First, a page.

Chapter 51

Kirsten, August, and Sayid walk to the Severn City Airport. Luli, the Prophet’s dog, follows Kirsten. Sentries whistle a signal as the three approach. One of the sentries is Charlie; she runs out to greet them. 

In Charlie and Jeremy’s tent, Kirsten talks about Dieter. She asks if someone can give her another dagger tattoo. August, Charlie, and Jeremy play music for the people in the airport. Kirsten thinks about Dieter and the Prophet. During the performance, Clark asks Kirsten if he can show her something, and she follows him to the air traffic control tower. Clark mentions that he read her interview in the New Petoskey newspaper years before and tells her that, tomorrow, he wants to show her the Museum. They walk up the nine flights of stairs inside the tower, Clark stopping to rest at each landing. Once at the top, Clark directs Kirsten to look into a telescope. Kirsten sees a distant town whose streets are lit by electricity.

Chapter 52

Jeevan bakes bread in McKinley. He calls to his son, Frank, to see if Daria is hungry. Daria is taking care of their second child.

Far to the north, the caravans of the Traveling Symphony reach the Severn City Airport.


In this section, Mandel further explores the juxtaposition between violence and art. This culminates in the face-off between Kirsten and the prophet. One of Kirsten’s last thoughts when she thinks she’s going to die is how deeply she loves the Symphony. Part of why she is unafraid to face down death is the love, community, and artistry she found there. When the prophet begins to recite a sort of eulogy before he shoots Kirsten, she recognizes elements of Station Eleven. It is her knowledge of the graphic novel and her deep understanding of its significance that allows her to recite the text. Though it’s unclear whether the prophet recognizes what she’s doing, it seems to bring about an unlikely moment of connection in the midst of violence. In some ways, Tyler and Kirsten are like siblings—they both grew up in the universe of Station Eleven. It is likely that they are the only two people on Earth who truly understand the fictional world that parallels their own. It’s this connection that gives Kirsten enough time to survive the encounter. Similarly, when Kirsten remembers one of the people she killed, she also remembers going on after the killing to perform Romeo and Juliet. In this way, Mandel shows that art can disrupt violence and provide solace in its aftermath.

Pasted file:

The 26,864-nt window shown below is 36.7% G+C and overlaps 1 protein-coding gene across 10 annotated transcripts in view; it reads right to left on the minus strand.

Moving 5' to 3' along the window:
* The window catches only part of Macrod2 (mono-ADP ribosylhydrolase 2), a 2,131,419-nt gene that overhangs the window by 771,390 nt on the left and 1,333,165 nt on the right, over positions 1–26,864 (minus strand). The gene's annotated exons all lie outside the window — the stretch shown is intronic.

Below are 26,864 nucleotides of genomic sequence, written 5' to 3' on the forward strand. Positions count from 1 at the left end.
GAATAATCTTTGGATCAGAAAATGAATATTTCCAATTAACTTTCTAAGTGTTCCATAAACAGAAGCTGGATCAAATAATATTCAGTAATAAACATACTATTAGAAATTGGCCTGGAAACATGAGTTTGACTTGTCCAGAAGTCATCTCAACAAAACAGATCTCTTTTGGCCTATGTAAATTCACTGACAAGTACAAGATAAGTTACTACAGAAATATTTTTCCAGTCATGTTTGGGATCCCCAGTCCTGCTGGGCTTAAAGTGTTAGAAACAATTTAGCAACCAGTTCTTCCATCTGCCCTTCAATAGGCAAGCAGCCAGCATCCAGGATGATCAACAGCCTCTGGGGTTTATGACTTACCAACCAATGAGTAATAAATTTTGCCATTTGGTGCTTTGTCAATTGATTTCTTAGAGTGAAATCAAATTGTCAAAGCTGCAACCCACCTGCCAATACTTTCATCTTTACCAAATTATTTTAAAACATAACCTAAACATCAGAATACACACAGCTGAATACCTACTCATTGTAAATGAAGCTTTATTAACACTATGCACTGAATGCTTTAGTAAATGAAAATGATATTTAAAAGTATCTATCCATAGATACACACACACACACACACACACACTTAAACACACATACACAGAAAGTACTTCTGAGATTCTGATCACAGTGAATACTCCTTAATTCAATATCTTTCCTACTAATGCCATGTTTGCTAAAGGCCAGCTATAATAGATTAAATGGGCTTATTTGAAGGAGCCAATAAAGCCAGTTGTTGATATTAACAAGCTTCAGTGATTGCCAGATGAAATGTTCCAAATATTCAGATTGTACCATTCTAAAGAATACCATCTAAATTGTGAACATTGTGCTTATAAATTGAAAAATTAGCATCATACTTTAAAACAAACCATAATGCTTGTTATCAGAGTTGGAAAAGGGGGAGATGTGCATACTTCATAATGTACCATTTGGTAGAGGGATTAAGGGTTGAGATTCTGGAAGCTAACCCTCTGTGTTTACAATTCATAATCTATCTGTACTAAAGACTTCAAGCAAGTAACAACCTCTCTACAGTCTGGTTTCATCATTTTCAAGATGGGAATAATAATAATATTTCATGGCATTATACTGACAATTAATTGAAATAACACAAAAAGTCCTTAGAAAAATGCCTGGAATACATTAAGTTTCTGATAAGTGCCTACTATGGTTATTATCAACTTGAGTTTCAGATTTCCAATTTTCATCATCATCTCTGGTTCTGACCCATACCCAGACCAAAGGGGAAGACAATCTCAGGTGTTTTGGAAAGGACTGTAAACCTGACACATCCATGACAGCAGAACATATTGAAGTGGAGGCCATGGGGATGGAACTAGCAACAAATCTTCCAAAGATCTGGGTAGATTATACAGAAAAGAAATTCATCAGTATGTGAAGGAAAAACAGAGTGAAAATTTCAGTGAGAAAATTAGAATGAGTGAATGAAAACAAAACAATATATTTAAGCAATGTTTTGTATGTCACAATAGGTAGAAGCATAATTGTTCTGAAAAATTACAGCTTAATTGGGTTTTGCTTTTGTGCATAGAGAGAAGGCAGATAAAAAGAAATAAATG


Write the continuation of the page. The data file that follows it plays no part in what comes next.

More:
This section emphasizes exactly how haunted Kirsten is by the old world. She is staggered by how many ghosts there would be in the new world given how much loss everyone has suffered. She feels haunted by the ghosts of those whose lives she’s taken, and she describes them as following her around the Earth as long as she lives. This sense of haunting persists after her encounter with the prophet. Kirsten remains unclear about how her life and the prophet's life were connected. This complicated sense of grief and uncertainty has been with Kirsten at other points throughout the novel. She is also haunted by past versions of herself that she may never fully understand. The gap in her memory during the first year after the collapse provides comfort but also makes her uneasy. She will never truly know what she did to survive. She is also haunted by who she was before the pandemic. Because Arthur is part of the last memory she has of herself before, she searches the rubble of the world for evidence of who he was. This is just as much a way to understand herself as a way to know Arthur. All of this suggests that the old world will always be a ghost in the new world.

Electricity symbolizes a future full of hope. Throughout the novel, Kirsten remembers electricity with a sense of wonder both for the delicate infrastructure of technology and for the power of human civilization that made the technology possible. When Kirsten sees the electricity in the town on the horizon, she has trouble believing the lights are real. A town filled with electricity promises more than just the possibility of living in homes lit up by light bulbs or the comfort of sitting in an air-conditioned room. The electric town gives Kirsten hope that one day human civilization will rise again and achieve some of the wonder and power that it reached before the collapse. This hope for the future is mirrored by the simple scene between Jeevan and his son. As Jeevan bakes bread and his son recovers from a fever, he’s filled with a beautiful sense of calm. Even after unthinkable loss, life and humanity goes on.